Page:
The different statistical methodologies help to determine what a researcher is attempting to measure. Descriptive statistics is often used to gain demographic information. This further helps the researcher to determine whom the sample is reflective of. For example, a manager may want to gain the customer’s perception of the customer service his associates have been offering. However, in reviewing the descriptive statistics he may find that the results of the study are only reflective of women between the ages of 18-24. Therefore, the results cannot be generalized towards other populations.

You're lucky! Use promo "samples20"
and get a custom paper on
"Statistical Methodologies"
with 20% discount!
Order Now

Statistical inference places a strong emphasis on the sampling distribution present in the study (Frankfort-Nachmias & Leon-Guerrero, 2010). This method assumes that individuals with certain characteristics will behave in a certain manner. In applying this to management, it could be argued that individuals with higher socio-economic statuses are more likely to shop at certain luxury retailers. Under this assumption, individuals with high socio-economic statuses are less likely to shop at retailers such as Wal-Mart or Target. Although there may be some research validating this, it is unlikely that this is complete true. However, statistical inference relies heavily on generalizations within a certain group.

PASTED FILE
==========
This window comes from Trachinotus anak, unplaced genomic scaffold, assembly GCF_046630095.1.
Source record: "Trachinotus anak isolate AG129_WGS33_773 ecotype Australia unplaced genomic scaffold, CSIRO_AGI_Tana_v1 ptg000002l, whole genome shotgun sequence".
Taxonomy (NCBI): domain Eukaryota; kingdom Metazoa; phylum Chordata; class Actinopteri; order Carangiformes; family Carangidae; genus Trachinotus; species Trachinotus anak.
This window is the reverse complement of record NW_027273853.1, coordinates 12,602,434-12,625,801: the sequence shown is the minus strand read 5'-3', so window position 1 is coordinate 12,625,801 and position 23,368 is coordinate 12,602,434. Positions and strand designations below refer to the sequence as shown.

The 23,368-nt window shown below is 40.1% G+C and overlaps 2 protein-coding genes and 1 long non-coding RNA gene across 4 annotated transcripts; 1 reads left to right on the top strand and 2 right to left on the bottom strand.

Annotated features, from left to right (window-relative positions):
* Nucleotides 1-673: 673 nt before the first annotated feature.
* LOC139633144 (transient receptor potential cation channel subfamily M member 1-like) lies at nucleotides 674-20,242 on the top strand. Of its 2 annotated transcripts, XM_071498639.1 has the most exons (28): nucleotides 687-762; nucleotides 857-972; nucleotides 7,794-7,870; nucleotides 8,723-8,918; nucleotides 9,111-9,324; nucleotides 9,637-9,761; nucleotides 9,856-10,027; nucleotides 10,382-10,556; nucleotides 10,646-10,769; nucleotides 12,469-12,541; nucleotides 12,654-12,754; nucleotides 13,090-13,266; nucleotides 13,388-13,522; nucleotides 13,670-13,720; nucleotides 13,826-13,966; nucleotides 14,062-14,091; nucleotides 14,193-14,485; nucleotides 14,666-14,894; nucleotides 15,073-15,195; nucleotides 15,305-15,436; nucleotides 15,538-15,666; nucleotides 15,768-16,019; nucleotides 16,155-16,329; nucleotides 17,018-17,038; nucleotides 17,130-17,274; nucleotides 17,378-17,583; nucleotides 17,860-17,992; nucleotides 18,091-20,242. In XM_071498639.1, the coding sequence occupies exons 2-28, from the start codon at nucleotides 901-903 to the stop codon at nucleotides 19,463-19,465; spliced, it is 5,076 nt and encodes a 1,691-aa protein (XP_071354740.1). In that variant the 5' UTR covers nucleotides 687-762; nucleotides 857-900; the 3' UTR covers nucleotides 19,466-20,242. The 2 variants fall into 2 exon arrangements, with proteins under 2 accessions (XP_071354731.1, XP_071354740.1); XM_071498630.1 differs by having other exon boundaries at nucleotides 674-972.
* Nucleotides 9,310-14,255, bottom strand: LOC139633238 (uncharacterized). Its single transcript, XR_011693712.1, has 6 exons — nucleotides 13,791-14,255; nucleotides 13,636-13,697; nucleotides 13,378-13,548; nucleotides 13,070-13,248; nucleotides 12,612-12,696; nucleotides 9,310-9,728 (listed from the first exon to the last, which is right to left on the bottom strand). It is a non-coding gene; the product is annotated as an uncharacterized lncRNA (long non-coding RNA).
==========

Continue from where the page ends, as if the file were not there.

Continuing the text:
Predictive statistics is another method that is often used in business. After analyzing data, the researcher makes predictions based on the results. This helps to determine how certain people will behave in the future. For example, a manager may ask customers to complete a short survey about their holiday shopping, including how many times they plan to shop at the store. This helps the manager in forecasting the upcoming holiday season in terms of sales. Although this is a popularized method, there are a few limitations to predictive statistics. The use of predictive statistics may change based on other factors that arrise. For example, a manager finds that most of his customers are planning on spending around $500 on goods at the store during the upcoming holiday season.

However, an economic downturn leaves many of the people that took this survey unemployed. As a result, these individuals are not the financial capacity that would be necessitated in order to spend this much money. This helps to examplify one of the main problems in using predictive statistics.

  • Fankfort-Nachamiases C., Leon-Guerrero A. (2010) Social Statistics for a Diverse Society. New Jersey: Prentice Hall.